Another look at megachurches

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None of the things we all believe about the megachurch is true.

Rodney Stark

Even with congregations of more than 1,000 members, the Baylor Religion Survey found that megachurches surprisingly are more intimate communities than small congregations of less than 100 members. Megachurch growth is mostly due to their members, who tend to witness to their friends, bringing them into the group, and witness to strangers, much more often than members of small churches.

When compared to small congregations, the survey found that megachurch members display a higher level of personal commitment by attending services and a Bible study group and tithing. They also are more likely to accept that heaven "absolutely" exists and that God rewards the faithful with major successes, are more convinced of the reality of evil, are far more given to having religious and mystical experiences, are significantly younger in age and are remarkably active in volunteer work (as much or more so than tiny churches).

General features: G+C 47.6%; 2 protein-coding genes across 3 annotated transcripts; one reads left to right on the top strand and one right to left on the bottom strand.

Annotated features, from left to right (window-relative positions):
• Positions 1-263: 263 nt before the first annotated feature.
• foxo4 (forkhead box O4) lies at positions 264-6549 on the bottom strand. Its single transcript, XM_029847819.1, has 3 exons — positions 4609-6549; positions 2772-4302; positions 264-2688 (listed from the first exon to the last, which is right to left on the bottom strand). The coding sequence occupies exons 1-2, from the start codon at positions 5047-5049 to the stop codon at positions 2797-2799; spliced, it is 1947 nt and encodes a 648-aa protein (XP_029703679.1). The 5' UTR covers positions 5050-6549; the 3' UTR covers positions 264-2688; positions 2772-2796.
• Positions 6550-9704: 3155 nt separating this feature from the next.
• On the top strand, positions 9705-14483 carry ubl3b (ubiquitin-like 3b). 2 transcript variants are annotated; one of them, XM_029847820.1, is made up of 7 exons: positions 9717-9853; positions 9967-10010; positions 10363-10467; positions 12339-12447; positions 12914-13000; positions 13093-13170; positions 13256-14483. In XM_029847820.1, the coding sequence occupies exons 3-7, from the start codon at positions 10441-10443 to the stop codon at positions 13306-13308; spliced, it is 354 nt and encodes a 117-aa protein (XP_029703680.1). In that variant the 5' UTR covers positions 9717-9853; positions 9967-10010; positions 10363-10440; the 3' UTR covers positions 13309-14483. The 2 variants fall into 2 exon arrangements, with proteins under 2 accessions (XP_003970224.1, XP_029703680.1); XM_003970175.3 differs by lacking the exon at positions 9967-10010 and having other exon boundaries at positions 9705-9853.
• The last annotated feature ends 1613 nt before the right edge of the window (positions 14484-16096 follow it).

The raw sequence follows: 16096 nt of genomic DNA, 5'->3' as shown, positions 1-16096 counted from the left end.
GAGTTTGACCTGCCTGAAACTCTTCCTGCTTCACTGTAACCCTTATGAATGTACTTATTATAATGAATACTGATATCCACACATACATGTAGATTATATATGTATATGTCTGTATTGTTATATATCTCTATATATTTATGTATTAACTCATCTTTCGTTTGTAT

"We think of them as these great, huge, cold religious gatherings with a symphony orchestra and a paid choir and a lot of hoopla and a lot of good tidings but no bad tidings," Stark said. "It's not true that it's all happy talk. These people are as interested in evil and sin as anybody in any of the churches. Their levels of satisfaction are high, their volunteerism in community service is very high and their outreach efforts are absolutely phenomenal."


"What Americans Really Believe" (Rodney Stark)